As per API RP11S5, cable armor is the outer covering of the cable which provides mechanical protection during installation and removal of cables. In addition to mechanical protection, the armor provides mechanical constraint against swelling and expansion of underlying elastomeric materials in case of any exposure to well fluids.
As per API RP11 S5, supplementary layers of materials, named: braids and coverings, are used to guarantee a specific mechanical performance characteristics. It could be either applied over the insulation or on both sides of the jacket. Braids and coverings provide additional strength and protect the underlying cable components. On the other hand, these materials increase the cable diameter and the associated cost. Furthermore, they are also susceptible to deterioration depending on well fluids and conditions.
As per API RP11S5, cable jackets are protective coverings used to mechanically shield the insulation from the downhole environment. The jacket materials protect the insulation from mechanical abuse associated with handling. Some jacketing material may provide secondary insulation. The most used types of jackets in submersible pump cable are made of: EPDM elastomers or nitrile.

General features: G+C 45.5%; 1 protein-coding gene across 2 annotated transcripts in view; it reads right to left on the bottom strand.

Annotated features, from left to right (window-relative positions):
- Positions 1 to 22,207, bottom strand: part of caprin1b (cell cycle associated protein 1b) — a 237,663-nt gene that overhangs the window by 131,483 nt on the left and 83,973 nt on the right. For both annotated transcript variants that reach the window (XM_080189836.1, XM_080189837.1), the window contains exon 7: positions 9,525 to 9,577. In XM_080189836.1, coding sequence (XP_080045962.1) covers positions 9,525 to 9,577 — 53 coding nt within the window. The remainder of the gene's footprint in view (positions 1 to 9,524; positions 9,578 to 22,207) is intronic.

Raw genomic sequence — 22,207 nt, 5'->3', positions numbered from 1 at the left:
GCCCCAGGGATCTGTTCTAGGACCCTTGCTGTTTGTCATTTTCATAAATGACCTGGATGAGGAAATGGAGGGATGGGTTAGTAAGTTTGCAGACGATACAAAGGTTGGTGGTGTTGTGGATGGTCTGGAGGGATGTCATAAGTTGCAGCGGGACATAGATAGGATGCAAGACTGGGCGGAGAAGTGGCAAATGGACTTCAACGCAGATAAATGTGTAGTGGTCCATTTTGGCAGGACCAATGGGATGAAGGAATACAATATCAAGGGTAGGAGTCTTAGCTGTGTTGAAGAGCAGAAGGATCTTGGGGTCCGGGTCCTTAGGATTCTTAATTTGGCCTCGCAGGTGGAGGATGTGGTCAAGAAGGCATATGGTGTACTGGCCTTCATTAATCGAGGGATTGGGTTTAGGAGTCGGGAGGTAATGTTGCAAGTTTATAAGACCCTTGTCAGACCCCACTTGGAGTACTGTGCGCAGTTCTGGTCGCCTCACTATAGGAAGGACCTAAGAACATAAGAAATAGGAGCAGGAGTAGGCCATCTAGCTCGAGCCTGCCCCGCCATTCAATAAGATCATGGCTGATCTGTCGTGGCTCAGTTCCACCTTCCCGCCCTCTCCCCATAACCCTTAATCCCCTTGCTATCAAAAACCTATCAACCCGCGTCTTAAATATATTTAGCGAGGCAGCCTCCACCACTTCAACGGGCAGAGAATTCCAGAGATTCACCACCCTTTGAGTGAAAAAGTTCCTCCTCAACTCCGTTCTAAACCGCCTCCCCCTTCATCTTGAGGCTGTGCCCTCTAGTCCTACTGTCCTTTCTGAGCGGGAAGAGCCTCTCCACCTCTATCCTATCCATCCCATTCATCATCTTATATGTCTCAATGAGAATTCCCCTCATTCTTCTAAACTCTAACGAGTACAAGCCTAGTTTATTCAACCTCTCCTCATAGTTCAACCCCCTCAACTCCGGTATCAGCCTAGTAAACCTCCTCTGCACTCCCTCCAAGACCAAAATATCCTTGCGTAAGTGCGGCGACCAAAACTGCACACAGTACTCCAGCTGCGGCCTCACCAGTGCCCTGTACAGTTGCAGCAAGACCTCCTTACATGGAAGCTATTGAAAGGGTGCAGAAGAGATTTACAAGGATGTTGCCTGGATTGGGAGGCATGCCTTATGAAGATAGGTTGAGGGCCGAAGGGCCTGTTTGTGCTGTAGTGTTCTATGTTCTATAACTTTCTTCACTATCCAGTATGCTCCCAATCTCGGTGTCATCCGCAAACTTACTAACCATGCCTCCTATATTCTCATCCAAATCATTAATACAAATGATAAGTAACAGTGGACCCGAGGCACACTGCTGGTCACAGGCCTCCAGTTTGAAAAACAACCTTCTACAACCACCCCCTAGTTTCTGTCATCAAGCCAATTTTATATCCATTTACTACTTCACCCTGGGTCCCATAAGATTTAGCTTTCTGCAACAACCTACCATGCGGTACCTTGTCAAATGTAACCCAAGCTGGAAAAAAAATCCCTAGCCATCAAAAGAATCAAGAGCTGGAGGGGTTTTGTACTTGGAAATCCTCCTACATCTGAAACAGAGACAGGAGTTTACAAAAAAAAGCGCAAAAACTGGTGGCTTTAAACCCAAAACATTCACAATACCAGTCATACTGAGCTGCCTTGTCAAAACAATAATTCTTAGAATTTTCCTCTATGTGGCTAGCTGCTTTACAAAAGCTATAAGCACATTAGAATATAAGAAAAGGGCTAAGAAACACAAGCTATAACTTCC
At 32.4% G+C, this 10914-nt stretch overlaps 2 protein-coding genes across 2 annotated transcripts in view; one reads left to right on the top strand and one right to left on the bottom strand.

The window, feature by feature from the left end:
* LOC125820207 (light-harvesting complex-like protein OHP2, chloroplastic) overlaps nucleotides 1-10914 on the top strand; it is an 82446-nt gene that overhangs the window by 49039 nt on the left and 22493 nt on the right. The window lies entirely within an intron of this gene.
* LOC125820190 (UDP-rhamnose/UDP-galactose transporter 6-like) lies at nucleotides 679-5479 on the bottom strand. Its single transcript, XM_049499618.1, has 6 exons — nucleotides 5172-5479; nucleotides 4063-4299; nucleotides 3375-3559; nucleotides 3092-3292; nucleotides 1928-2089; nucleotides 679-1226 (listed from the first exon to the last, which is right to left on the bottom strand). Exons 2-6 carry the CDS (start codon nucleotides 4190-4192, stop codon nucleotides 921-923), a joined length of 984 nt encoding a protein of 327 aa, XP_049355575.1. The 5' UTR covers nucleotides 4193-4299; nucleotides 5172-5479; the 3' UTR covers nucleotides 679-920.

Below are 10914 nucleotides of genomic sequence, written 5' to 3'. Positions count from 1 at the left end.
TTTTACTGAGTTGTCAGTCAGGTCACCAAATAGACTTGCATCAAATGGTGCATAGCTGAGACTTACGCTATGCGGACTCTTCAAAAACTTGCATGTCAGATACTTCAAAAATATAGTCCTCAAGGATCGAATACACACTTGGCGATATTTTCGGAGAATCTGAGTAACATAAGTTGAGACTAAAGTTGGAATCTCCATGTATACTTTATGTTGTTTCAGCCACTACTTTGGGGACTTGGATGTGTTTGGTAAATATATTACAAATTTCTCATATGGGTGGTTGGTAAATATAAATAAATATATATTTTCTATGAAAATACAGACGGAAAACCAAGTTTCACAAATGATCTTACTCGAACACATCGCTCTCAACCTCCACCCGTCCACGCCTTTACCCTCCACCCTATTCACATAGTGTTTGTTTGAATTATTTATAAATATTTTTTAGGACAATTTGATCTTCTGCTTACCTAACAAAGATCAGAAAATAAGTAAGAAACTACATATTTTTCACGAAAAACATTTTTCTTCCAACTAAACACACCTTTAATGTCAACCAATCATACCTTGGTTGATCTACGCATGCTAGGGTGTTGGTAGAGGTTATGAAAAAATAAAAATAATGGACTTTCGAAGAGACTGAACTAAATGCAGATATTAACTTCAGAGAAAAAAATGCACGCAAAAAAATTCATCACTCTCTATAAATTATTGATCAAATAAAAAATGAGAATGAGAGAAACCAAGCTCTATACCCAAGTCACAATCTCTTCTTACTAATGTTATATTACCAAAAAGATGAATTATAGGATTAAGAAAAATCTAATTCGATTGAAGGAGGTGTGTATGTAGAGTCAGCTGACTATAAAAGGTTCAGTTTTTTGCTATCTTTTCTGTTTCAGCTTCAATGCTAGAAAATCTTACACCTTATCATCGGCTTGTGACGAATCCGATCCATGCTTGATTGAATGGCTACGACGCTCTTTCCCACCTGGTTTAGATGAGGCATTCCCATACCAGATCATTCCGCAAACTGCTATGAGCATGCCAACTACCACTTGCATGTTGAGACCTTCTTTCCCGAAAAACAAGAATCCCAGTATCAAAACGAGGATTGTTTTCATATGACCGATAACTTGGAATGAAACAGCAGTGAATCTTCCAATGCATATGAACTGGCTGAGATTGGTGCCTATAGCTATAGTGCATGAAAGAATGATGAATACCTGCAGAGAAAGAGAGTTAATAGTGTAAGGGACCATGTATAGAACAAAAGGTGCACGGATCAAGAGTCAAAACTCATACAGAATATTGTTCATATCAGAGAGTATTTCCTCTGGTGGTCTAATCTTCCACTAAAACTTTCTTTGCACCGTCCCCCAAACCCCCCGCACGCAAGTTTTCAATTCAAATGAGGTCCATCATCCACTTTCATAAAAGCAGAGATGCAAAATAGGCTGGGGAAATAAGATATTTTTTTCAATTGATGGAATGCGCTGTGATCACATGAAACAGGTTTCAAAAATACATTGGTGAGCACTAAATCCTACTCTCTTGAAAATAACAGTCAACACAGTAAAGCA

As per API RP11S5, cable insulation isolates the electrical potential between conductors and other conducting materials. Insulation also minimizes leakage current from the conductors.
Insulation selection depends on many factors mainly related to produced fluids properties and well behavior; such as: gas type and concentration, well environment, gas to oil ratio, pressure cycling, exposure to downhole chemicals…
There are two classes of cable insulation materials used in oil and gas industry:
The AC current is carried from the surface to the motor using either copper or aluminum cable conductors. For ESP applications, four sizes of conductors have been standardized: #1, #2, #4 and #6 AWG.
AWG stands for “American Wire Gauge”.
Power losses and operating temperature decrease by increasing the conductor size for a given current. Moreover, for a given conductor size increasing current will increase both the power losses and cable operating temperature.